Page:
Jumping Numbers — Asked in Google, Amazon and Oracle Interview

Problem Statement :

You are given a positive integer ’N’. Your task is to print all the jumping numbers smaller than or equal to ‘N’.

A number is called a jumping number if all adjacent digits in it differ by 1. All the single-digit numbers are considered jumping numbers.

Sample Input:


Sample Output:

0 1 2 3 4 5 6 7 8 9 10 12 21 23

Explanation of given Test Cases :

Let’s say ’N’ = 25. The jumping numbers less than or equal to 25 are: 0, 1, 2, 3, 4, 5, 6, 7, 8, 9, 10, 12, 21, 23. In all these numbers the adjacent digits differ by 1.

Approach :

Using BFS To Generate Jumping Numbers

The steps are as follows:

  • Initialize an empty queue and push the starting node i.e. ‘0’ in it.
  • Repeat the following steps until the queue becomes empty:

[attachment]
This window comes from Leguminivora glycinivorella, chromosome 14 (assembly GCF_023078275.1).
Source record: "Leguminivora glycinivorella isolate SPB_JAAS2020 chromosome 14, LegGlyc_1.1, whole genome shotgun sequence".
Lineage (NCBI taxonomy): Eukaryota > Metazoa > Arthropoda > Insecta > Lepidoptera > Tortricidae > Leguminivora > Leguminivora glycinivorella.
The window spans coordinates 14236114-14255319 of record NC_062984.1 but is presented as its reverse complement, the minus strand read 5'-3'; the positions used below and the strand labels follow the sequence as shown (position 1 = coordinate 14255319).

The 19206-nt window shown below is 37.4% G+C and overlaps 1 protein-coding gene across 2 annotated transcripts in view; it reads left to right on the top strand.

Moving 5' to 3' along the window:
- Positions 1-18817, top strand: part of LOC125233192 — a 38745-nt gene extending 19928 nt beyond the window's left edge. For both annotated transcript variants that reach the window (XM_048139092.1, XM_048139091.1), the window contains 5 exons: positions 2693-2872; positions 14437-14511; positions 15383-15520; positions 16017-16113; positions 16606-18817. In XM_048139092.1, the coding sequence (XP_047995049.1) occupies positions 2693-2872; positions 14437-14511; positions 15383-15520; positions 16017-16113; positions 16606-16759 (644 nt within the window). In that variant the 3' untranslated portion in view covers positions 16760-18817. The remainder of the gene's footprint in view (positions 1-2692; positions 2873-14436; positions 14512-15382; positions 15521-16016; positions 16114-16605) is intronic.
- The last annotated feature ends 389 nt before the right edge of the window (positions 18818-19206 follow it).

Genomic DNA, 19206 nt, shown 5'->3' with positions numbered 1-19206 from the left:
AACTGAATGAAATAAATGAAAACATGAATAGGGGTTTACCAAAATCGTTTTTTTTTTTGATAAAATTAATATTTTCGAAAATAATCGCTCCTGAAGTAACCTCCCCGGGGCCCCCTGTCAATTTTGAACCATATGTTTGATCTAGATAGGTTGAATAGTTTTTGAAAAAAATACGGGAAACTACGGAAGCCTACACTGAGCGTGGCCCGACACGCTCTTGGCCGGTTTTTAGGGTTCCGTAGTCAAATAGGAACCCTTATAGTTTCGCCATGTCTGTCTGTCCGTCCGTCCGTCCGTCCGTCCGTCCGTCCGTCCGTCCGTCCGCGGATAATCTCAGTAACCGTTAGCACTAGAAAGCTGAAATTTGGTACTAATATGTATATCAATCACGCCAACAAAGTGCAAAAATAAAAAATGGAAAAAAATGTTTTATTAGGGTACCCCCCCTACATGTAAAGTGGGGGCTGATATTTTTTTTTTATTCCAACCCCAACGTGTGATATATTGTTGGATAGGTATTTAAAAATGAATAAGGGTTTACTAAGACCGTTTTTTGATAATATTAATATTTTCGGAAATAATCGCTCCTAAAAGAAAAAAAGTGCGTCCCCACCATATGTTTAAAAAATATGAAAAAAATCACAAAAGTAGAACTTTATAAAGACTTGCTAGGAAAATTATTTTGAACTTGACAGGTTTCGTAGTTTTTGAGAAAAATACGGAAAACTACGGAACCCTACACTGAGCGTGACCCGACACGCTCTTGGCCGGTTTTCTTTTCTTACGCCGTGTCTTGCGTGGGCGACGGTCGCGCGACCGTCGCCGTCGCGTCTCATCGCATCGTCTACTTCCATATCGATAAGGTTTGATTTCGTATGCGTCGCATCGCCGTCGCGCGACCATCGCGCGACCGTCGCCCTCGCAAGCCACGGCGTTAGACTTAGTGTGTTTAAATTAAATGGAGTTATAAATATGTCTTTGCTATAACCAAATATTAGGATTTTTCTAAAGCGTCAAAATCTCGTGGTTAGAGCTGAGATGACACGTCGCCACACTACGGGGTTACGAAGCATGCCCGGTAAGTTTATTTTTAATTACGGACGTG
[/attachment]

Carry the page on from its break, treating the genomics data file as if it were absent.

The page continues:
• Pop the top node from the queue. This will be the current node which we are exploring.
  • If the current node/number is less than or equal to ’N’, then add it to the list of jumping numbers.
  • And generate the next node by appending digits to the current node such that the next number/node generated is also a jumping number. And push it into the queue.
  • Otherwise, move to the next node in the queue.
  • In order to generate all the jumping numbers, repeat the above algorithm by taking the remaining integers 2–9 as the starting nodes.
  • Now, sort the list of jumping numbers and return it.

Time complexity: O(K*logK)
Space Complexity: O(K)

Where K is the number of jumping numbers smaller than or equal
to given positive integer N.

Code :

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